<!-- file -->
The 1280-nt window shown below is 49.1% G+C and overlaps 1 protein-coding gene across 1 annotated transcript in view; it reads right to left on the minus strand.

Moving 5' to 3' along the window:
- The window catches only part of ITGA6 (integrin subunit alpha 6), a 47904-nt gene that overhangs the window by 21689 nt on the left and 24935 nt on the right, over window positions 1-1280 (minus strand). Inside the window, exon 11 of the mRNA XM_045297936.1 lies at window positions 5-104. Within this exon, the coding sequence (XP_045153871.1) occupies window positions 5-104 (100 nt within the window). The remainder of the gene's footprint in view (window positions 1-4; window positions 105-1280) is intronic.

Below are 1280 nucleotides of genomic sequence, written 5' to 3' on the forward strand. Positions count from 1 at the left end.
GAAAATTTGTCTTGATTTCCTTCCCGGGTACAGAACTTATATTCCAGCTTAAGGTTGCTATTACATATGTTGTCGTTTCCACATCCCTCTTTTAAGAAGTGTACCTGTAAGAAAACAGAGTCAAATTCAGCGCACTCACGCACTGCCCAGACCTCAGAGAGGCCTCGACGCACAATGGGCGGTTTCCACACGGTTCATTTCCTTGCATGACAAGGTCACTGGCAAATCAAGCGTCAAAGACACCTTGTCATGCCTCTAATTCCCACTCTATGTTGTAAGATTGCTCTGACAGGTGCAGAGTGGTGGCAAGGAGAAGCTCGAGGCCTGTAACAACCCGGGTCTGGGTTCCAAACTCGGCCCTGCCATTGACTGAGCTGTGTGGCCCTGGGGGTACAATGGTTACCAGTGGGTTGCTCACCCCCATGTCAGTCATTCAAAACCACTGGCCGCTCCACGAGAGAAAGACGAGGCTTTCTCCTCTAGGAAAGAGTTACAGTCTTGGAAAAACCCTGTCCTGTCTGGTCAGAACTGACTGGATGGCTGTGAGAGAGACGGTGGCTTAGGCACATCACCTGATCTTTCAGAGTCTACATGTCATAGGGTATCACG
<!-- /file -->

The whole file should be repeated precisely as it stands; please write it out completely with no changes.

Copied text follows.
The 1280-nt window shown below is 49.1% G+C and overlaps 1 protein-coding gene across 1 annotated transcript in view; it reads right to left on the minus strand.

Moving 5' to 3' along the window:
- The window catches only part of ITGA6 (integrin subunit alpha 6), a 47904-nt gene that overhangs the window by 21689 nt on the left and 24935 nt on the right, over window positions 1-1280 (minus strand). Inside the window, exon 11 of the mRNA XM_045297936.1 lies at window positions 5-104. Within this exon, the coding sequence (XP_045153871.1) occupies window positions 5-104 (100 nt within the window). The remainder of the gene's footprint in view (window positions 1-4; window positions 105-1280) is intronic.

Below are 1280 nucleotides of genomic sequence, written 5' to 3' on the forward strand. Positions count from 1 at the left end.
GAAAATTTGTCTTGATTTCCTTCCCGGGTACAGAACTTATATTCCAGCTTAAGGTTGCTATTACATATGTTGTCGTTTCCACATCCCTCTTTTAAGAAGTGTACCTGTAAGAAAACAGAGTCAAATTCAGCGCACTCACGCACTGCCCAGACCTCAGAGAGGCCTCGACGCACAATGGGCGGTTTCCACACGGTTCATTTCCTTGCATGACAAGGTCACTGGCAAATCAAGCGTCAAAGACACCTTGTCATGCCTCTAATTCCCACTCTATGTTGTAAGATTGCTCTGACAGGTGCAGAGTGGTGGCAAGGAGAAGCTCGAGGCCTGTAACAACCCGGGTCTGGGTTCCAAACTCGGCCCTGCCATTGACTGAGCTGTGTGGCCCTGGGGGTACAATGGTTACCAGTGGGTTGCTCACCCCCATGTCAGTCATTCAAAACCACTGGCCGCTCCACGAGAGAAAGACGAGGCTTTCTCCTCTAGGAAAGAGTTACAGTCTTGGAAAAACCCTGTCCTGTCTGGTCAGAACTGACTGGATGGCTGTGAGAGAGACGGTGGCTTAGGCACATCACCTGATCTTTCAGAGTCTACATGTCATAGGGTATCACG